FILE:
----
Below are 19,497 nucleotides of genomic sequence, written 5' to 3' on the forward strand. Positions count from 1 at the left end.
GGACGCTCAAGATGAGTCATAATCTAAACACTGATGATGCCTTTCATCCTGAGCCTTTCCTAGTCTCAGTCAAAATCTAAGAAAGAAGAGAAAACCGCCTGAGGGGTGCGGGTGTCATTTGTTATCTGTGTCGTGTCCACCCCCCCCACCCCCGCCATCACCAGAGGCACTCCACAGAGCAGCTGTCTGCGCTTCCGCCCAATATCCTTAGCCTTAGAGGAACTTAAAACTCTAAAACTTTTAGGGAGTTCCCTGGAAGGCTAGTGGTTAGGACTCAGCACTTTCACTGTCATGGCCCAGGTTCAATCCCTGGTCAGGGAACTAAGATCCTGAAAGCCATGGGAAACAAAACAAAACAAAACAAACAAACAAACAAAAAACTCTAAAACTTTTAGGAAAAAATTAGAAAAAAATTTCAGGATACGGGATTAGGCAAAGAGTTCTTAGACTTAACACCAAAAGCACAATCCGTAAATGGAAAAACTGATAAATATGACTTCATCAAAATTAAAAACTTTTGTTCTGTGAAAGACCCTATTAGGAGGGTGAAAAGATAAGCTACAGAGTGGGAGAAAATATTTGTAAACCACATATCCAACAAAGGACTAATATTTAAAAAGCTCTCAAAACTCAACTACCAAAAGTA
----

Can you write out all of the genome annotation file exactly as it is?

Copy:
Below are 19,497 nucleotides of genomic sequence, written 5' to 3' on the forward strand. Positions count from 1 at the left end.
GGACGCTCAAGATGAGTCATAATCTAAACACTGATGATGCCTTTCATCCTGAGCCTTTCCTAGTCTCAGTCAAAATCTAAGAAAGAAGAGAAAACCGCCTGAGGGGTGCGGGTGTCATTTGTTATCTGTGTCGTGTCCACCCCCCCCACCCCCGCCATCACCAGAGGCACTCCACAGAGCAGCTGTCTGCGCTTCCGCCCAATATCCTTAGCCTTAGAGGAACTTAAAACTCTAAAACTTTTAGGGAGTTCCCTGGAAGGCTAGTGGTTAGGACTCAGCACTTTCACTGTCATGGCCCAGGTTCAATCCCTGGTCAGGGAACTAAGATCCTGAAAGCCATGGGAAACAAAACAAAACAAAACAAACAAACAAACAAAAAACTCTAAAACTTTTAGGAAAAAATTAGAAAAAAATTTCAGGATACGGGATTAGGCAAAGAGTTCTTAGACTTAACACCAAAAGCACAATCCGTAAATGGAAAAACTGATAAATATGACTTCATCAAAATTAAAAACTTTTGTTCTGTGAAAGACCCTATTAGGAGGGTGAAAAGATAAGCTACAGAGTGGGAGAAAATATTTGTAAACCACATATCCAACAAAGGACTAATATTTAAAAAGCTCTCAAAACTCAACTACCAAAAGTA